Yesterday, M&S said it would close 100 United Kingdom stores by 2022, further accelerating the plan as it strives to make at least a third of sales online.
Shares in M&S have fallen 26 percent over the past year and the firm is in danger of being booted out of the prestigious FTSE 100 index.
Shares in Marks & Spencer Group (LON:MKS) have jumped in London this morning, even as the blue-chip retailer revealed a hefty slump in full-year profits, reflecting costs related to its transformation programme. Total UK sales grew 1.8% but on a like-for-like basis declined 0.9%. There are also M&S Simply Food stores Oswestry and Bridgnorth.
In notes attached to its results, the company said the "continued migration" of clothing and home products online; the development of global competition; the growth of home delivery in food; and "the march of the discounters" all amounted to threats to its business. "Accelerated change is the only option", M&S said in a statement.
The high-street chain which has a total of one thousand and thirty-five stores at the end of 2017-18 fiscal year, would be publishing its yearly results today.
The company said it expects to reduce floor space for clothing and home by 5% in 2019 while the space dedicated to food will be broadly level with the previous year.
It said online sales were growing, but that its online capability was "behind the best of our competitors and our website is too slow". But the hard truth is that M&S has more stores than it needs, given our changing shopping habits.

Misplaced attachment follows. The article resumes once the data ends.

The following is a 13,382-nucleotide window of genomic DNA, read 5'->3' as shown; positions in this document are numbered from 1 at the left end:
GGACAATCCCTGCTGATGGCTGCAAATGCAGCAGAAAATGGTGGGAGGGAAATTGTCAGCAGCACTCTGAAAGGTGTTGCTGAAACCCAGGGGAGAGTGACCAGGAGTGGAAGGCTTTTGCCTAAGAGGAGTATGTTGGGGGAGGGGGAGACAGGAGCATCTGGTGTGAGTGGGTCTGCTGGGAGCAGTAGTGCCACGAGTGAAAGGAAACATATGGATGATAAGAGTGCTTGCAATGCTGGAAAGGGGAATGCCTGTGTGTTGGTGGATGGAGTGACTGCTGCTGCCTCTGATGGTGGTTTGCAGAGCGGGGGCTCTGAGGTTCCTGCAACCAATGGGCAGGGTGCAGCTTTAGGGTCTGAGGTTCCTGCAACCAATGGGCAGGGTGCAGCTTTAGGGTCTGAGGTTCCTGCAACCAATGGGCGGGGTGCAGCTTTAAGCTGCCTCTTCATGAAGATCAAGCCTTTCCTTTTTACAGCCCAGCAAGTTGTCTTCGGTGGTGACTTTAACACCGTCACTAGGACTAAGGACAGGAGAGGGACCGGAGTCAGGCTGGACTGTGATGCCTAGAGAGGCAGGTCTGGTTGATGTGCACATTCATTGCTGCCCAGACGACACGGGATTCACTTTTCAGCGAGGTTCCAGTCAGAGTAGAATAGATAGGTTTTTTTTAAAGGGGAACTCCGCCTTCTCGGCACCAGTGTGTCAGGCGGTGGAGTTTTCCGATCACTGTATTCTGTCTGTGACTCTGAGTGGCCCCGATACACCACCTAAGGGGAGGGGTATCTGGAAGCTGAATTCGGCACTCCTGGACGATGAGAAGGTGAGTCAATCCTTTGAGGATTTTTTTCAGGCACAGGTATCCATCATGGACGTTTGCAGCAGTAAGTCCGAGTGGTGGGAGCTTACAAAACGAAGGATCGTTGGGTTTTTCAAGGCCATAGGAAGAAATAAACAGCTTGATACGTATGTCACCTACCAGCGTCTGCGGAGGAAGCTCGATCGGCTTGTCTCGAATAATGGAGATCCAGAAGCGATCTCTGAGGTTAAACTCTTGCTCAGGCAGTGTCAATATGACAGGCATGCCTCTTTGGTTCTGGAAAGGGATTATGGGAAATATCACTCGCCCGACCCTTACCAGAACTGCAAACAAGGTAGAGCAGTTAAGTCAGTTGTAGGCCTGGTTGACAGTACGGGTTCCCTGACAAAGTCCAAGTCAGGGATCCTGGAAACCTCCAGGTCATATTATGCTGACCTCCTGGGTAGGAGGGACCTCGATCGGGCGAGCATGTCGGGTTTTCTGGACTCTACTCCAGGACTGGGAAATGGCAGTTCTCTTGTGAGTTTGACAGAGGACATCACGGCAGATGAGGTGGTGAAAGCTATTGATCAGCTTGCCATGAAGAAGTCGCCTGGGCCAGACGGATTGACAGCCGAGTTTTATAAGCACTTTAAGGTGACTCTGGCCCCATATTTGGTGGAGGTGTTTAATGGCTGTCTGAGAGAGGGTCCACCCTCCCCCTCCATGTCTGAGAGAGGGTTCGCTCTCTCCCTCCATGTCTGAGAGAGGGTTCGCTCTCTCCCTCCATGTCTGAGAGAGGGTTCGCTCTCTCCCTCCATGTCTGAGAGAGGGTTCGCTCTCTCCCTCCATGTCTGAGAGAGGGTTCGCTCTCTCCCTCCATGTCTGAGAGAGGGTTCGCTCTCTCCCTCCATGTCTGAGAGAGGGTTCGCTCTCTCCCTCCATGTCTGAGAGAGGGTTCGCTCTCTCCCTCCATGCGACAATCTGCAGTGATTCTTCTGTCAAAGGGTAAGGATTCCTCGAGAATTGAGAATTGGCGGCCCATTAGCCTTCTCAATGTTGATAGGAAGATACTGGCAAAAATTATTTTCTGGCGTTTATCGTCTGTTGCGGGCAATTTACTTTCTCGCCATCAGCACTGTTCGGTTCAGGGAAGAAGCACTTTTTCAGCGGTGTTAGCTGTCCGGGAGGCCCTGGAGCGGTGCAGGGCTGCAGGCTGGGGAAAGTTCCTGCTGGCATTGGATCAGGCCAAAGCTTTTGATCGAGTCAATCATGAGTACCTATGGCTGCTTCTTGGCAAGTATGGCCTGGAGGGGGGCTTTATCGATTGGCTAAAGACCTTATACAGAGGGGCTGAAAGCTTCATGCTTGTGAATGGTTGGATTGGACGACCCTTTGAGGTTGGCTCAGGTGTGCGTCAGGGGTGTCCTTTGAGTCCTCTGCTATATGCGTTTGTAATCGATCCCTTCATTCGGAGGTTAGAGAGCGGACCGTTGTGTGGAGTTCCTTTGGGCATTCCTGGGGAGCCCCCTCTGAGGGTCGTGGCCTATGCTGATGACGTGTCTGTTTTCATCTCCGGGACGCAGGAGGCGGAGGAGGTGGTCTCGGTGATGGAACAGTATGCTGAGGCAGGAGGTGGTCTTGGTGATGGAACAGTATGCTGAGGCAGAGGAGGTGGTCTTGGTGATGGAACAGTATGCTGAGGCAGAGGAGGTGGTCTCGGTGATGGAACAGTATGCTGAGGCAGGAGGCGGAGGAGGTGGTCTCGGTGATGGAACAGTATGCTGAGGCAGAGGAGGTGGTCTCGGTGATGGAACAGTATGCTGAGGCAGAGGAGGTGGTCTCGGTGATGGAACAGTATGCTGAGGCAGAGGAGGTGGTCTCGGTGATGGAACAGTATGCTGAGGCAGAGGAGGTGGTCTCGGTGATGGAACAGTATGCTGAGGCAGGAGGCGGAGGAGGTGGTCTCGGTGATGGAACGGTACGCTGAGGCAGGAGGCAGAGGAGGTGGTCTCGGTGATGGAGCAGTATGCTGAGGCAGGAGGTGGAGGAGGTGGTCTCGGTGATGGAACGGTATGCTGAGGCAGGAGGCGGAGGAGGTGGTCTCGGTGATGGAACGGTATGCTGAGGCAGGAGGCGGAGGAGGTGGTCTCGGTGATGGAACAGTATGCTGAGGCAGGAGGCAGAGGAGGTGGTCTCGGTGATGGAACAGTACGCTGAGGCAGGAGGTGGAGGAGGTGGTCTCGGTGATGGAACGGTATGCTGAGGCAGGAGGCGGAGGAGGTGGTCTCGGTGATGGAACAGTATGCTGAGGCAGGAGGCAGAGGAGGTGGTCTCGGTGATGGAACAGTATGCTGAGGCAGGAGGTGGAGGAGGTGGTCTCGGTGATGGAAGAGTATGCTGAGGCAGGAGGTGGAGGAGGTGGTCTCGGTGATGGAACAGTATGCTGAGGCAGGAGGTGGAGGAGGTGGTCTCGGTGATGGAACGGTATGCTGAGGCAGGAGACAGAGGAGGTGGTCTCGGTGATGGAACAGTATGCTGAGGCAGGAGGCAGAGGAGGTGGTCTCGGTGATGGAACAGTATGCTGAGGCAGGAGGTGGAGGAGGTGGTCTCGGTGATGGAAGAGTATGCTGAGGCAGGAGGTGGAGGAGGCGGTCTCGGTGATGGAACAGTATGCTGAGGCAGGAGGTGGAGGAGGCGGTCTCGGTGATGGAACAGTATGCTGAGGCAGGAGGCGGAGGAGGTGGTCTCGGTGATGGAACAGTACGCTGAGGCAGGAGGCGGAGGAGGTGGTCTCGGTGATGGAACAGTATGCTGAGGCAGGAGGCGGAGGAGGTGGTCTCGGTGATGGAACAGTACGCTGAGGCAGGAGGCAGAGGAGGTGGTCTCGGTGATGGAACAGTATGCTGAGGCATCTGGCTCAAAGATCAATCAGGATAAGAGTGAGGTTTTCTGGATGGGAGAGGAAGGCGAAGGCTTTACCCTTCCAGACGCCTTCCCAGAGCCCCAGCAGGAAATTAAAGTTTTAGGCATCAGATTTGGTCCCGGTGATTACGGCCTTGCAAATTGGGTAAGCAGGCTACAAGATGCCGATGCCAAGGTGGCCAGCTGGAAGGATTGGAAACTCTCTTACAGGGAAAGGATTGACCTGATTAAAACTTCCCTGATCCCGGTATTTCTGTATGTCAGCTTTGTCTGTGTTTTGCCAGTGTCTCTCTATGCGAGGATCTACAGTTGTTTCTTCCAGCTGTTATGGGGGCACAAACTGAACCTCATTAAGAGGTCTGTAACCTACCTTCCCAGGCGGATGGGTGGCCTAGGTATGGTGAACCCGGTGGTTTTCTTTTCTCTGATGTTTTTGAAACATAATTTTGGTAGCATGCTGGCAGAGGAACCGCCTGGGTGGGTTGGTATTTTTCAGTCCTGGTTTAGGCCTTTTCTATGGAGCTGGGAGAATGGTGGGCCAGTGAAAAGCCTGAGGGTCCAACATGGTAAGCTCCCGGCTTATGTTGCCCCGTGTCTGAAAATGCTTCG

"There are a number of structural issues to address and we are taking steps towards fixing these", Mr Rowe added.
"The new organisation will largely be in place by July and the team is now tackling transforming our culture to make M&S a faster, lower cost, more commercial, more digital business".
Rowe said it was targeting sustainable, profitable growth in three to five years time. Free cashflow before adjusting items was down 12.6 per cent to £582.4 million from £666.3 million.
"M&S is now teetering on the edge of relegation from the FTSE 100 in the quarterly reshuffle next week", said Laith Khalaf, senior analyst at Hargreaves Lansdown.
"We do not think the downgrade cycle may yet be over", said analysts at Liberum, maintaining their "sell" rating. The company has "kitchen sinked" with huge exceptional items resulting from its store closure programme, the broker said.